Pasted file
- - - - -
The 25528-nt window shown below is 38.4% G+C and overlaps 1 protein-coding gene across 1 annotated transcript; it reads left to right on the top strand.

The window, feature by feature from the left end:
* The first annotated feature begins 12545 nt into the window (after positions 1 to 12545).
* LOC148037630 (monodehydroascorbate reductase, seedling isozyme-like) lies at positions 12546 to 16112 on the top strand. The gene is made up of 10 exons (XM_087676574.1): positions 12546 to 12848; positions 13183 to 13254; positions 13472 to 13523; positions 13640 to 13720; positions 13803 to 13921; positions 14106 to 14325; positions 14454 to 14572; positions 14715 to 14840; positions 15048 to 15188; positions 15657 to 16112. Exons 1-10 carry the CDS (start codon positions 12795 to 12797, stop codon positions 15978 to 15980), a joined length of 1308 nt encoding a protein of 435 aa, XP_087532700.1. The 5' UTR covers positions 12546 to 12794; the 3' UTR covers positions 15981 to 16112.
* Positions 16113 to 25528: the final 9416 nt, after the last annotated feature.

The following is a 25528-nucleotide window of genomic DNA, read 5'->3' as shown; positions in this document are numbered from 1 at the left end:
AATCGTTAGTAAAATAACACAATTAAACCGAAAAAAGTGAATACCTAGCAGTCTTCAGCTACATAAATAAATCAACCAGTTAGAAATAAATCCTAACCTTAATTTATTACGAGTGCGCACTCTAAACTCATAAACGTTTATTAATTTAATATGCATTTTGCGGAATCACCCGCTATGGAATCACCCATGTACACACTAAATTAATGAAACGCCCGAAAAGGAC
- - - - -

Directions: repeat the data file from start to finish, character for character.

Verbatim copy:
The 25528-nt window shown below is 38.4% G+C and overlaps 1 protein-coding gene across 1 annotated transcript; it reads left to right on the top strand.

The window, feature by feature from the left end:
* The first annotated feature begins 12545 nt into the window (after positions 1 to 12545).
* LOC148037630 (monodehydroascorbate reductase, seedling isozyme-like) lies at positions 12546 to 16112 on the top strand. The gene is made up of 10 exons (XM_087676574.1): positions 12546 to 12848; positions 13183 to 13254; positions 13472 to 13523; positions 13640 to 13720; positions 13803 to 13921; positions 14106 to 14325; positions 14454 to 14572; positions 14715 to 14840; positions 15048 to 15188; positions 15657 to 16112. Exons 1-10 carry the CDS (start codon positions 12795 to 12797, stop codon positions 15978 to 15980), a joined length of 1308 nt encoding a protein of 435 aa, XP_087532700.1. The 5' UTR covers positions 12546 to 12794; the 3' UTR covers positions 15981 to 16112.
* Positions 16113 to 25528: the final 9416 nt, after the last annotated feature.

The following is a 25528-nucleotide window of genomic DNA, read 5'->3' as shown; positions in this document are numbered from 1 at the left end:
AATCGTTAGTAAAATAACACAATTAAACCGAAAAAAGTGAATACCTAGCAGTCTTCAGCTACATAAATAAATCAACCAGTTAGAAATAAATCCTAACCTTAATTTATTACGAGTGCGCACTCTAAACTCATAAACGTTTATTAATTTAATATGCATTTTGCGGAATCACCCGCTATGGAATCACCCATGTACACACTAAATTAATGAAACGCCCGAAAAGGAC